For instance, someone may claim they fell and broke their arm in the morning while setting up for work, but after further questioning, they say the incident happened during lunchtime. That is a red flag that may require further investigation. While the employee may feel anxious about the situation, there is no need for workers with genuine injuries or illnesses to lie.
4. Your Employee Cannot Remember the Full Story
If an employee claims an injury occurred but did not report it and cannot remember the full details of the incident, the employee may be looking for a way to take advantage of your insurance policy.
For example, an employee may report an injury and claim the incident occurred four months ago but cannot remember how it happened or why they did not report it when it happened. This scenario could even happen after the employee has already made a full recovery. While some workers may not realize they can file for workers’ compensation for an injury, it is unlikely for employees to say nothing about an injury just to file a claim later. Those with genuine claims will report the injury immediately with accurate details.
5. You Get an Injury Claim From a Disgruntled Employee
When an employee with a track record of poor work behavior or inadequate performance files a claim for an injury or illness, the employee may be lying and want to exploit the opportunity to “get even” with your company and leave with compensation. This situation can also happen with someone who is close to leaving the company permanently.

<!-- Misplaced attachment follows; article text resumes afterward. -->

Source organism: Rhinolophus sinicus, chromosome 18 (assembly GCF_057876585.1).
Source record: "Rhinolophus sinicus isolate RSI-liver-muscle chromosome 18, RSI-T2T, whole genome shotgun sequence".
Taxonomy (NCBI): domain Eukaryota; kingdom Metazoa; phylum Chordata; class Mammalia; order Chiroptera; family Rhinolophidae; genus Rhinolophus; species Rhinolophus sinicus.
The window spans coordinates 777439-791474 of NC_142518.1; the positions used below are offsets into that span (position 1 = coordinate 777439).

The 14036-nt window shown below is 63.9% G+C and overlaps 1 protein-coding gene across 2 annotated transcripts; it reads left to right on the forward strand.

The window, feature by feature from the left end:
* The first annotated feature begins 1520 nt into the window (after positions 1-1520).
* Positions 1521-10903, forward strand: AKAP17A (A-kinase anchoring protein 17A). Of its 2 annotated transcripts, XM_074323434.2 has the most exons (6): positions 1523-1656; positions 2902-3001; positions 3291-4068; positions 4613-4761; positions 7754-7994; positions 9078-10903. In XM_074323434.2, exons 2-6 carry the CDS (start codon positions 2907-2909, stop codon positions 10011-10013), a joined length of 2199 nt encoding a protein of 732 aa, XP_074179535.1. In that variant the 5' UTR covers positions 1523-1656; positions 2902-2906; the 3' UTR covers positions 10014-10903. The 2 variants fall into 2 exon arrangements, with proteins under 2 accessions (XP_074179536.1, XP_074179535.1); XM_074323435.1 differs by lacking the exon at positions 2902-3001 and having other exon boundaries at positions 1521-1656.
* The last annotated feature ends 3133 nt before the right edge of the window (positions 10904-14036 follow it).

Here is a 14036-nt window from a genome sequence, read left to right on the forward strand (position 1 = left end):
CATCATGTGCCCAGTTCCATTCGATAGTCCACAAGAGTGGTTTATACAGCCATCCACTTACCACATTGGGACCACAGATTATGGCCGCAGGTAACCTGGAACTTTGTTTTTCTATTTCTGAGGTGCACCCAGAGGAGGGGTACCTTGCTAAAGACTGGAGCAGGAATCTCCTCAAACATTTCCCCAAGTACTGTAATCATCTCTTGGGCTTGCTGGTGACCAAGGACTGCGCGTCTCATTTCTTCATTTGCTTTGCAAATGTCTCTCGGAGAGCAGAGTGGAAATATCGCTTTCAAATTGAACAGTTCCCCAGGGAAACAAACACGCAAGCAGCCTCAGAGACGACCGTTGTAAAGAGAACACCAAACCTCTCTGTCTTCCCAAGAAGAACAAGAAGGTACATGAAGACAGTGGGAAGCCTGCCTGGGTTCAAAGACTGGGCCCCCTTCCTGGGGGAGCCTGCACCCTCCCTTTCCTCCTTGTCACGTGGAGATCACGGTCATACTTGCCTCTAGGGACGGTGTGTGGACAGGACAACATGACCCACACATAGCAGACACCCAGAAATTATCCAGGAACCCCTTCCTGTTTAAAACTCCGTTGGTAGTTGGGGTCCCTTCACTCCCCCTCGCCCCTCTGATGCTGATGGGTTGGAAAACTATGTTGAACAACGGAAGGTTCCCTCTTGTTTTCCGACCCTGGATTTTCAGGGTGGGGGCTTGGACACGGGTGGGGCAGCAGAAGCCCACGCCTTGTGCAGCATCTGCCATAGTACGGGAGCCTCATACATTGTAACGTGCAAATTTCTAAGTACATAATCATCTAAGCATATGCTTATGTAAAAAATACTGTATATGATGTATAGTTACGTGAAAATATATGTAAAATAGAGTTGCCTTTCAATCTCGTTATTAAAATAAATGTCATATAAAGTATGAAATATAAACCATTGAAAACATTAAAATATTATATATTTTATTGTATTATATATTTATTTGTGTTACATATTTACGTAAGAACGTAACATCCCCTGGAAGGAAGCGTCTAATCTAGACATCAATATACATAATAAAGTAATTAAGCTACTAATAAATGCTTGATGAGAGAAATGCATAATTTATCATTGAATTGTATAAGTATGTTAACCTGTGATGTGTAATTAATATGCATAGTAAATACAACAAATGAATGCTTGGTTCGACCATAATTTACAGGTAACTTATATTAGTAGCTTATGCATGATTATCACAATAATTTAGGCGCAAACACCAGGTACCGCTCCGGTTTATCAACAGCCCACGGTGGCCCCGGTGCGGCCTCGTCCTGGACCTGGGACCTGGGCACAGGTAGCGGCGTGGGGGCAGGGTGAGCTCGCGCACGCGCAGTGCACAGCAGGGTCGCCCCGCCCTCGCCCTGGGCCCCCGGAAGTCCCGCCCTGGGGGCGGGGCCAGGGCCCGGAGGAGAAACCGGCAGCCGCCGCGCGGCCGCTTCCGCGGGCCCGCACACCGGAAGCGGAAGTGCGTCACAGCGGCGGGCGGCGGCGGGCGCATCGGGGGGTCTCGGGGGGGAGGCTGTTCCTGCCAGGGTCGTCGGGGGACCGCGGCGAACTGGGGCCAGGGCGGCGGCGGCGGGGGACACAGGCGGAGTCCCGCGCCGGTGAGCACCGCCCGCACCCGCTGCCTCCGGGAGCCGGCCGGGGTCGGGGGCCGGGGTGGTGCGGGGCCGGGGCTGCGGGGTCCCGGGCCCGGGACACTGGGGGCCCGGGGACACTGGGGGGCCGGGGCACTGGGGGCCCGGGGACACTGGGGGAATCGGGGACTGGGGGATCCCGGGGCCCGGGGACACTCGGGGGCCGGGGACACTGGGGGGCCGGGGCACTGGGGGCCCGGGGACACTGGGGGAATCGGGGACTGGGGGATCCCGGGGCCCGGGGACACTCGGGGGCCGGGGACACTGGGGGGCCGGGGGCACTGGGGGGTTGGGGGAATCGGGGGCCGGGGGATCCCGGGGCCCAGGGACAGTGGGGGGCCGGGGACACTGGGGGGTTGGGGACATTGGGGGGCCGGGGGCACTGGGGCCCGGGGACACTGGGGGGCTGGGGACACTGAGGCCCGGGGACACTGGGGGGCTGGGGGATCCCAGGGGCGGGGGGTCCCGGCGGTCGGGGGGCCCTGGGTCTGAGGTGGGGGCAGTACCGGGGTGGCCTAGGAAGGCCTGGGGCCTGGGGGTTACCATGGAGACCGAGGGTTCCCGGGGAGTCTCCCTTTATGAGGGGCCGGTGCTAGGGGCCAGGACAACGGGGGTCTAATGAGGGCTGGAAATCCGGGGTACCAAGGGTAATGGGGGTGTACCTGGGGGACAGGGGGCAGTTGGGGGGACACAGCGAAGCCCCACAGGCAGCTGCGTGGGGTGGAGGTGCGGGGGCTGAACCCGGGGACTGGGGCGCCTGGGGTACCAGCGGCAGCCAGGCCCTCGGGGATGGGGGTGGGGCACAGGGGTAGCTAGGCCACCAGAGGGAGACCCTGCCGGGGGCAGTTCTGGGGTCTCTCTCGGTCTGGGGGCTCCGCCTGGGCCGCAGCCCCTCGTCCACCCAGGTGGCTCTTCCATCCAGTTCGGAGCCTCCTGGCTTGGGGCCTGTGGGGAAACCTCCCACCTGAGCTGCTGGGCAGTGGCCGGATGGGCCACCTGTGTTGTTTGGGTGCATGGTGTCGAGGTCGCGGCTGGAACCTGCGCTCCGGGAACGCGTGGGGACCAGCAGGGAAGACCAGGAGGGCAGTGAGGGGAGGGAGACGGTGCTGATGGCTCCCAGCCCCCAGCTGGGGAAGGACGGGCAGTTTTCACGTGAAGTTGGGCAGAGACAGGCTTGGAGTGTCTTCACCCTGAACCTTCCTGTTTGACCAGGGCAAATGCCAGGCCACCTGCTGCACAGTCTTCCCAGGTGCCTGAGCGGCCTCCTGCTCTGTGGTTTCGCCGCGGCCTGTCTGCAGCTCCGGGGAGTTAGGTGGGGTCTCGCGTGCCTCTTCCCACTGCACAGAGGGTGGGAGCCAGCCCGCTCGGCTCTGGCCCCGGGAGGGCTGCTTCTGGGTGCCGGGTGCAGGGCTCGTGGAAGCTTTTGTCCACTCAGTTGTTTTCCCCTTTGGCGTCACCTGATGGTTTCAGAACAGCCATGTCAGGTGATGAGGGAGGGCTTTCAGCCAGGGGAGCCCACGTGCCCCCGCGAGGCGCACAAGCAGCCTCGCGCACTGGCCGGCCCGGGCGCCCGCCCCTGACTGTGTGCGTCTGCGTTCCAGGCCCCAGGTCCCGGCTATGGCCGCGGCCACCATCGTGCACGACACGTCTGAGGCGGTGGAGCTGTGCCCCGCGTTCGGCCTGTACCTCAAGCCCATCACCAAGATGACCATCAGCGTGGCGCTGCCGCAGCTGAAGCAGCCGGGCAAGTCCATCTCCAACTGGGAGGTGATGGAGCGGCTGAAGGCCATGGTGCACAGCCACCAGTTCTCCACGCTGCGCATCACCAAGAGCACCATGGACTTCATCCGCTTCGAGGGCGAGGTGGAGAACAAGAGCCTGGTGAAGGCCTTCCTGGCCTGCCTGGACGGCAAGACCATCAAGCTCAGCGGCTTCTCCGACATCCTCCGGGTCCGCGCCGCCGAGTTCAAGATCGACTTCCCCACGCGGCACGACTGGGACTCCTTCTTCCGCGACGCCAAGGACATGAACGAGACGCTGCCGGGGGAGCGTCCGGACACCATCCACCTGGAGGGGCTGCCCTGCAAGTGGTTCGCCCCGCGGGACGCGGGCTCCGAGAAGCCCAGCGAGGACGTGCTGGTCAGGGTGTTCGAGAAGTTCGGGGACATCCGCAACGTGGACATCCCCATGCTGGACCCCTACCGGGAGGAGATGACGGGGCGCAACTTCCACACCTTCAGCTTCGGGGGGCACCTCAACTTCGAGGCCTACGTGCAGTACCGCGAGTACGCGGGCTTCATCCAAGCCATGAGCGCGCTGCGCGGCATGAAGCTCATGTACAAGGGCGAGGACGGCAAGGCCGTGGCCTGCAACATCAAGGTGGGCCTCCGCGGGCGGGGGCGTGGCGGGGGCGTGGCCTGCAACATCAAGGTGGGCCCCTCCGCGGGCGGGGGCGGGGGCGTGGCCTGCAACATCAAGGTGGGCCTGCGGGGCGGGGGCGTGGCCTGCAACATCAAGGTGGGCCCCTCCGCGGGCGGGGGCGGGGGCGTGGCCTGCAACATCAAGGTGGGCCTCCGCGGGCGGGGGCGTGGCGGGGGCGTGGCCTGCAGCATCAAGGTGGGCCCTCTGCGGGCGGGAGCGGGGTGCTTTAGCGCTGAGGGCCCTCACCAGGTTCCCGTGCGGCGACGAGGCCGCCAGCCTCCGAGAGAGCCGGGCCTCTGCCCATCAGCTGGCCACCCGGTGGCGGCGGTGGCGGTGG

For example, someone who is about to be fired for funds mismanagement may file a false injury claim as payback.
6. The Employee Is Known to Constantly File for Compensation
If an employee files for a compensation claim after receiving payments for similar claims in the past, the employee may be lying, having found an easy way to make money consistently. While workers can become injured or ill while on the job, it is rare for employees to continuously do so over a short period of time. Someone dealing with two different work-related injuries in a few months is not usually a common occurrence.
This scenario may happen when a worker who recently received injury compensation for hearing loss decides to file for compensation for wrist pain not long after their first injury.
7. Your Employee’s Story Is Not Corroborated by Other Employees